‘What Exactly Is the Crime?’ Paula Findlen Talks About the Life of Galileo

galileo

During his lifetime, Galileo Galilei was known for inventing the telescope. But it was his other scientific discoveries, specifically his scientific evidence in favor of a heliocentric view of the cosmos, that got him into trouble.

Despite what many think, it was not Galileo who first proposed the heliocentric view of the solar system, according to Stanford University professor and award-winning historian Paula Findlen. Galileo simply used his telescope to prove fellow astronomer Nicolaus Copernicus’s new calculations of the cosmos.

Findlen gave a lecture at Boston College Wednesday night about her work regarding the life of Galileo. Findlen’s research centers on history, science, and the formation of early museums. The lecture, which was part of the Lowell Humanities Series, focused primarily on the nine years after the infamous trial of Galileo.

In June 1633, Galileo was put on trial before the Roman Inquisition, an arm of the Catholic Church. He was suspected of heresy and charged with acting against theological teachings for releasing his findings that the sun, rather than the earth, is the center of the solar system and that the earth itself spins on an axis.

The lecture began with a brief explanation of Galileo’s scientific contributions and the situation surrounding the trial itself. In Findlen’s experience, the story of Galileo is one of a misunderstood mystery.

“We know who did it,” Findlen said. “The question is what exactly is the crime?”

In Galileo’s time, the Catholic Church held significant power in the various states of Italy, and his discoveries posed a threat to traditional theology, which taught that the earth God created was the center of the universe.

What is of greatest interest to Findlen, however, was not the sensational trial in which Galileo was condemned, but rather how he lived after the trial. Findlen presented evidence to suggest that Galileo’s life did not revolve around tragedy, nor did it revolve around his scientific discoveries.


“We see a man who believes strongly in the path to knowledge that absolutely had to be explored.”


In his post-trial life, the network of acquaintances Galileo had developed became crucial. Residing predominantly in Venice, France, and Protestant strongholds in Eastern Europe, Galileo’s friends and former students worked to restore his reputation throughout Italy. Eventually, they facilitated the publication of several of his works, despite Vatican ordered prohibitions.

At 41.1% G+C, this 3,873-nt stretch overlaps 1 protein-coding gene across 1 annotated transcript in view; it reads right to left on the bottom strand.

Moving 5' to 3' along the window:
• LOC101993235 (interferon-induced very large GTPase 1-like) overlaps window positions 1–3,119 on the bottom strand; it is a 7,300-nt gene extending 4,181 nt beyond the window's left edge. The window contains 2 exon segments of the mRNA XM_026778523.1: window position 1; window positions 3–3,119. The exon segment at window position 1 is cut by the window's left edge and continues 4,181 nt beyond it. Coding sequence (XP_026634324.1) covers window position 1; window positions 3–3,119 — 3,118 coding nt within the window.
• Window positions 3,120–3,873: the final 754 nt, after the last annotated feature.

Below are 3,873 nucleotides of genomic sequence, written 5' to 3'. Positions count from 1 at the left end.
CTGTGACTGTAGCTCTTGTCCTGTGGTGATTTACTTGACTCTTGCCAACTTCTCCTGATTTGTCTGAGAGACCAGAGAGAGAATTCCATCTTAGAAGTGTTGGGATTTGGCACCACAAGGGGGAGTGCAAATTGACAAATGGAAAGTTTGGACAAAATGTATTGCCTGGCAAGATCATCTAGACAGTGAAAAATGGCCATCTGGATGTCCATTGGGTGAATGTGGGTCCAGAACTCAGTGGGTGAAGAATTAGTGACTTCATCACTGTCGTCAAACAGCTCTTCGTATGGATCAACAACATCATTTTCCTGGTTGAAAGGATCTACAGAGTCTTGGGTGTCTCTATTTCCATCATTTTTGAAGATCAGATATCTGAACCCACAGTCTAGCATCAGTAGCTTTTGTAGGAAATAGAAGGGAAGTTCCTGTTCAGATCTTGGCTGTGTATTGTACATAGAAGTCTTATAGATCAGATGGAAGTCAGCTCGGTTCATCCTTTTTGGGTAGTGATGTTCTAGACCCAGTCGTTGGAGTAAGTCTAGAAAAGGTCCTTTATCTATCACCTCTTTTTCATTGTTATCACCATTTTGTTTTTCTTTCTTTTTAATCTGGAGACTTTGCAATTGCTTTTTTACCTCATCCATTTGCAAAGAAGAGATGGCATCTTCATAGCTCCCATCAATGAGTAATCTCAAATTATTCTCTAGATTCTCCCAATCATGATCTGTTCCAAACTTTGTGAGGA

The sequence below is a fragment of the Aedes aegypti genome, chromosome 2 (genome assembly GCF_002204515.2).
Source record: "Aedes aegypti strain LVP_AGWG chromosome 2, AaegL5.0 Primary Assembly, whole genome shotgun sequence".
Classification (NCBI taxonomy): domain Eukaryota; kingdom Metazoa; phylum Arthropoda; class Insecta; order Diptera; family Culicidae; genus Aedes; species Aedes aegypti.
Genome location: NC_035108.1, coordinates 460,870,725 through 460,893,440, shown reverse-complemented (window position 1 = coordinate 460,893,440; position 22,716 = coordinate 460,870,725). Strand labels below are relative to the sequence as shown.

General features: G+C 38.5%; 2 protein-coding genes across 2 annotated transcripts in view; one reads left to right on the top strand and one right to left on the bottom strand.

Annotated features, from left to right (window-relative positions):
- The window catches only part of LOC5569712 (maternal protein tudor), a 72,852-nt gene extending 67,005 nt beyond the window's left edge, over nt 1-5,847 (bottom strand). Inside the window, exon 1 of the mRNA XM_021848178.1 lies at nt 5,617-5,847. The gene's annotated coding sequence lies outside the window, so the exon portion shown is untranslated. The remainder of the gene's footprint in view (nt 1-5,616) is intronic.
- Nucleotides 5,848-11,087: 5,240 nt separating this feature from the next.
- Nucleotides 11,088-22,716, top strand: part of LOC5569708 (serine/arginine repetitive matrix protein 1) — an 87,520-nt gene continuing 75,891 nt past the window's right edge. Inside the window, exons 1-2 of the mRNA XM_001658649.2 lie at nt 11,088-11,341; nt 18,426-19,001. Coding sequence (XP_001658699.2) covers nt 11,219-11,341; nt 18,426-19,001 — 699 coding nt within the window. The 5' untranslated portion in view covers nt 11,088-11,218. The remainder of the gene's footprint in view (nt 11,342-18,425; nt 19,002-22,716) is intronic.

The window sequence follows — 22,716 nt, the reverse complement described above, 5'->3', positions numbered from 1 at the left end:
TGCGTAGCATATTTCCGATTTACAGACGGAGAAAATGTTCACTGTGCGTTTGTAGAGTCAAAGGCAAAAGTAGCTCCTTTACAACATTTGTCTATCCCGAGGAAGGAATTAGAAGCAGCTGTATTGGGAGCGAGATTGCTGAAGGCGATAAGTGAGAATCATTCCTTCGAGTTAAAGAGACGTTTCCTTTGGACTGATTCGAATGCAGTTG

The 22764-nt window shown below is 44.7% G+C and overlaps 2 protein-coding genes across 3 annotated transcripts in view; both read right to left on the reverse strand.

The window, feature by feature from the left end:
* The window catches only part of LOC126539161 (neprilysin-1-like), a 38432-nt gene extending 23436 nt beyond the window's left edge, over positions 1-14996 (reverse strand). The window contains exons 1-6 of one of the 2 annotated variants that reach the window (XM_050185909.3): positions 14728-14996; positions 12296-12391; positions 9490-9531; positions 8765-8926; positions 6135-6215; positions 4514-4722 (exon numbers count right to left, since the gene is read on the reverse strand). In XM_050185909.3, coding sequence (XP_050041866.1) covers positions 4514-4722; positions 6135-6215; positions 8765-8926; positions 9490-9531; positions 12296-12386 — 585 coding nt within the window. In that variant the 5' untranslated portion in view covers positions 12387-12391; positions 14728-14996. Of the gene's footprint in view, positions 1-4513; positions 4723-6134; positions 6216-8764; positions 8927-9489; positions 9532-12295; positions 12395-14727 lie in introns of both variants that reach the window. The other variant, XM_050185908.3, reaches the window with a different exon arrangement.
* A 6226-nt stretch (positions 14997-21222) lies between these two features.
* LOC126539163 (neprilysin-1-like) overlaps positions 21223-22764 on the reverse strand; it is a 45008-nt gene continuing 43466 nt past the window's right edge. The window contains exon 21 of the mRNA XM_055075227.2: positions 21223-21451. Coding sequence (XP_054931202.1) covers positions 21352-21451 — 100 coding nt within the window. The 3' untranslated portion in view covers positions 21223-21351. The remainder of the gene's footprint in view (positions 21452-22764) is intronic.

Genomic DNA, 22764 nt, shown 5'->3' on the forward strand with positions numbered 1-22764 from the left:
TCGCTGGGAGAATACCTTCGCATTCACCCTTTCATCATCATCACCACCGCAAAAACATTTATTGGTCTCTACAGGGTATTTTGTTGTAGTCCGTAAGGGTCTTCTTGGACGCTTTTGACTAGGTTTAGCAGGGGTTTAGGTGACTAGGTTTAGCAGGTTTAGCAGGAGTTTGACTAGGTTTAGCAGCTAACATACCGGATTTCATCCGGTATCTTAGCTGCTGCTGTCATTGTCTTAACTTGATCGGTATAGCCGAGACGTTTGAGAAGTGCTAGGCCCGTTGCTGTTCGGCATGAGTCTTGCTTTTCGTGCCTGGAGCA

The French in particular worked to confirm and expand Galileo’s astronomical discoveries. They became a lifeline, connecting Galileo’s radical findings with the ideologies of the rest of Europe, which were more hospitable to progressive science than Catholicism. Galileo’s supporters in France later became the driving force behind the publication of Dialogue Concerning the Two Chief World Systems and Letter to the Grand Duchess Christina.

Letters of correspondence between Galileo and his friends in Venice, where he had taught at university for nearly 20 years, were central to Findlen’s research. They showed a continuation of support of Galileo’s scientific discoveries in spite of the Church’s hostility. For Findlen, these letters are a show of defiance from both Galileo and those loyal to him in the aftermath of the inquisition.

Support for Galileo even continued in Rome, where academics focused mostly on his work in math and physics, which were still permissible in the eyes of the Church. Findlen’s work shows that Galileo was far from a quiet decline in the face of misfortune. He had an “unquiet mind” and a support system that was just as eager for knowledge.

Findlen described the true dilemma for Galileo not as a struggle between the Church and himself, but rather between his faith and his scientific mind. He wanted science and religion to be able to coexist.

Findlen ended her lecture by discussing the almost sanctified way Galileo is portrayed in art and modern society. Galileo is revered as one of the brightest scientific minds in history, yet what Findlen was most struck by about this man was his optimism. Even in his last days before the trial, he didn’t fear punishment.

“We see a man who believes strongly in the path to knowledge that absolutely had to be explored,” she said.

Featured Image by Kaitlin Meeks / Heights Staff